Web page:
Brown replied: “Twitter has the First Amendment right to disseminate the information.”
This is a legitimate argument. Dissemination of information is protected speech. Judge William Alsup -- who has done good IP work elsewhere -- somehow managed to make the following retort without realizing how completely off-base his comparison is.
Alsup took issue with that, likening it to criminals stealing and sharing Social Security numbers.
“I can’t believe the First Amendment allows that kind of criminal conduct,” Alsup said. “You’re telling me that’s protected by the First Amendment? No way. You’re disclosing their personas.”
Information voluntarily provided to Twitter for profiles is in NO WAY comparable to other personally-identifiable information that is traditionally safeguarded by users and platforms alike. The app's use of Twitter's API only pulls publicly-available profile information that has been provided by users. Anyone whose Twitter account is public is "disclosing their persona." No one's doing that with their Social Security numbers. (If they are, good lord please get off the internet.) Twitter isn't digging up information not voluntarily provided by users and adding that to the pool of data by Hey Inc.'s game. Jason Parker's "right of publicity" isn't being violated and the use of publicly-available data is decidedly not a criminal act.
Parker's lawyer didn't do any better than Judge Alsup with his assertions.
Parker’s attorney Tievsky said the Constitution does not protect Twitter in this case.
“The point here is, in the use of my client’s name and likeness, there is no creative expression, there is a mere taking of information and putting it in another place and another context, and that’s what becomes problematic,” Tievsky said. “We’re not talking about the kind of expressive work we recognize for First Amendment protection.”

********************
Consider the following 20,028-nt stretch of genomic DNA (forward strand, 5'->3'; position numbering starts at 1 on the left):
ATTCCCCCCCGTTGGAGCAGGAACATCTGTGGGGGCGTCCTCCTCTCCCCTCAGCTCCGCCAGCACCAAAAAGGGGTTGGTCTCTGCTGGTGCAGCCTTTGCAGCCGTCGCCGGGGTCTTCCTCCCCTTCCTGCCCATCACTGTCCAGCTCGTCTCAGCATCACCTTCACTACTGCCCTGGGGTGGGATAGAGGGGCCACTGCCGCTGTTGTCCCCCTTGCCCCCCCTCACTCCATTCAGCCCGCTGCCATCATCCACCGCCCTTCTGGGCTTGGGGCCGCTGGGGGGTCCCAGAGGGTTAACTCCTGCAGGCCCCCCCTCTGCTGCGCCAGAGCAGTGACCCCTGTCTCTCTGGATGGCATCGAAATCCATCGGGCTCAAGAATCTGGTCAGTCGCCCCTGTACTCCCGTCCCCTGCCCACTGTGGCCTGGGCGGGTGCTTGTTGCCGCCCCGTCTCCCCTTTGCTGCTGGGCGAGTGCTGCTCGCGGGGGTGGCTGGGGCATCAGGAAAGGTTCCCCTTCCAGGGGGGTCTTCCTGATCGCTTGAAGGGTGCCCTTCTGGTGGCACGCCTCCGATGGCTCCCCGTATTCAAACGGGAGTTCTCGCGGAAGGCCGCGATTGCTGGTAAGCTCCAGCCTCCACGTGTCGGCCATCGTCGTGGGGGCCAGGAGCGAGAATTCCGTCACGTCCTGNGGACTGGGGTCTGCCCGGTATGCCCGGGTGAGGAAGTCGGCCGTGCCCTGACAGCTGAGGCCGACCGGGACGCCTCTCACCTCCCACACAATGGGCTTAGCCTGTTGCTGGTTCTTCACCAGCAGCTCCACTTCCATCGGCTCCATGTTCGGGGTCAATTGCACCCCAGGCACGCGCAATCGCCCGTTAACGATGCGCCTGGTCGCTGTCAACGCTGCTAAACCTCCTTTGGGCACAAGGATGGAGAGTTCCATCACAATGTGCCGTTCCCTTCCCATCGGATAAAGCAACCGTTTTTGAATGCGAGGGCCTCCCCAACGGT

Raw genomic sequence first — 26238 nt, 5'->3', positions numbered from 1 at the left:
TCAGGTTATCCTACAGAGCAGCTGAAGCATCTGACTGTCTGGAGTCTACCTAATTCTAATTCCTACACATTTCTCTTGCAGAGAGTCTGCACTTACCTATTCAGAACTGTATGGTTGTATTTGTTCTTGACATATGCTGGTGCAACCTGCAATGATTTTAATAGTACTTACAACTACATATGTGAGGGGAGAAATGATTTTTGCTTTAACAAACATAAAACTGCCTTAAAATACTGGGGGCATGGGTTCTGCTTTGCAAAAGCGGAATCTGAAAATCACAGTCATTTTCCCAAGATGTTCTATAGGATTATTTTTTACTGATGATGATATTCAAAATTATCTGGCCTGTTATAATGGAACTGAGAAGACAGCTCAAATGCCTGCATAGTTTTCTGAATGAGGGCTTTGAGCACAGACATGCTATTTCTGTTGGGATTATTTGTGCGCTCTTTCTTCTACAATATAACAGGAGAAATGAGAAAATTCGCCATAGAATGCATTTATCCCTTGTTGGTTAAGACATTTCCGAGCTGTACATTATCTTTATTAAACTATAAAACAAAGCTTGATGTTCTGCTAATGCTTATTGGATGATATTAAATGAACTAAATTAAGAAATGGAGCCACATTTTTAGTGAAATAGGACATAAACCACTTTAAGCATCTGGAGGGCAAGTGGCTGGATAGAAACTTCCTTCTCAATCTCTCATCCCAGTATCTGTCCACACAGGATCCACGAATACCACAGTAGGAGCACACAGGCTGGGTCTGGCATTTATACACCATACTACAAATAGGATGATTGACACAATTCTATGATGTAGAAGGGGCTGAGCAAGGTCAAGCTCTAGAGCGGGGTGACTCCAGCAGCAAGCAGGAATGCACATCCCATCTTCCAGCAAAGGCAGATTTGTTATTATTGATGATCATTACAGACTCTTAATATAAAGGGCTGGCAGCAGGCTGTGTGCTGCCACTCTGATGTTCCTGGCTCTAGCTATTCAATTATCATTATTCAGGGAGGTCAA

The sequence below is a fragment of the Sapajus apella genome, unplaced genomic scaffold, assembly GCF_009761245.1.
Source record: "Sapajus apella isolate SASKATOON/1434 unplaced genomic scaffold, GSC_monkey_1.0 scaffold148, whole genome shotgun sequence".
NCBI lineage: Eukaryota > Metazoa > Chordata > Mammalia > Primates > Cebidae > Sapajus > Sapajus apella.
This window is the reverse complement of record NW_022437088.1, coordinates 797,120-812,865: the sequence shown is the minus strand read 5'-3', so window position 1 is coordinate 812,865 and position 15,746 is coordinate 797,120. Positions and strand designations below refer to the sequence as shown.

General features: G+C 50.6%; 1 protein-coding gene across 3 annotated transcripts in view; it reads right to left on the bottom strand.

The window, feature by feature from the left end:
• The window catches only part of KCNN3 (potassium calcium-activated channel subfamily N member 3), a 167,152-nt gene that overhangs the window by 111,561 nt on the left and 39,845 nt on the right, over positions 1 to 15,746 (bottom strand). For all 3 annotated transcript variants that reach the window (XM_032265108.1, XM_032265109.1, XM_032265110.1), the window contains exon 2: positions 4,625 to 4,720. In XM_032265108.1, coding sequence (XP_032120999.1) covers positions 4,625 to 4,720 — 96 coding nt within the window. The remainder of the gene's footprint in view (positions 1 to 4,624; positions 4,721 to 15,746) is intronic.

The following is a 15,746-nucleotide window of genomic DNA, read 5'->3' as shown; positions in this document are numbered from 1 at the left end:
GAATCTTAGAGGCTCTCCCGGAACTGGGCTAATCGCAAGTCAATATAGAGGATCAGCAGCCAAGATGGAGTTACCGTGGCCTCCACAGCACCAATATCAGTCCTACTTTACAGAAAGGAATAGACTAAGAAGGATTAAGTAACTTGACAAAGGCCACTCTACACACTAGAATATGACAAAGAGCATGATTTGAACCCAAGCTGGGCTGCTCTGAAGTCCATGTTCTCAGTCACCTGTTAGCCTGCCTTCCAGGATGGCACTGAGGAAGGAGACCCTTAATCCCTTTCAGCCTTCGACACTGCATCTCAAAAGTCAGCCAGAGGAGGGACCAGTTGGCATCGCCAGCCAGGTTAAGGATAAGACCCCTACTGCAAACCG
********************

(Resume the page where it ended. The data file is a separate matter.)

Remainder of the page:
The First Amendment doesn't just protect for expressive works. As was stated earlier, the publication of information/data is protected by the First Amendment. If it wasn't, every person with a beef about their failed lawsuits and/or criminal convictions would be able to scrub the web of public documents containing these details (along with any reporting using these documents as source material) because this publication would no longer be protected speech.
Just because Parker and Judge Alsup don't like the app's gameplay doesn't mean Hey, Inc. or Twitter are committing some form of new digital crime and/or working outside of the confines of protected speech.
Hopefully, these arguments won't become worse as the case moves forward. Judge Alsup has given Parker permission to amend his filing and claims he needs an "expert on consent" to help sort things out. Parker claims he never consented to Twitter allowing third parties to use his voluntarily-provided profile data, but that's a claim that's going to be extremely difficult to assert successfully. The information was already out there for any third party to access. Twitter just made it simpler.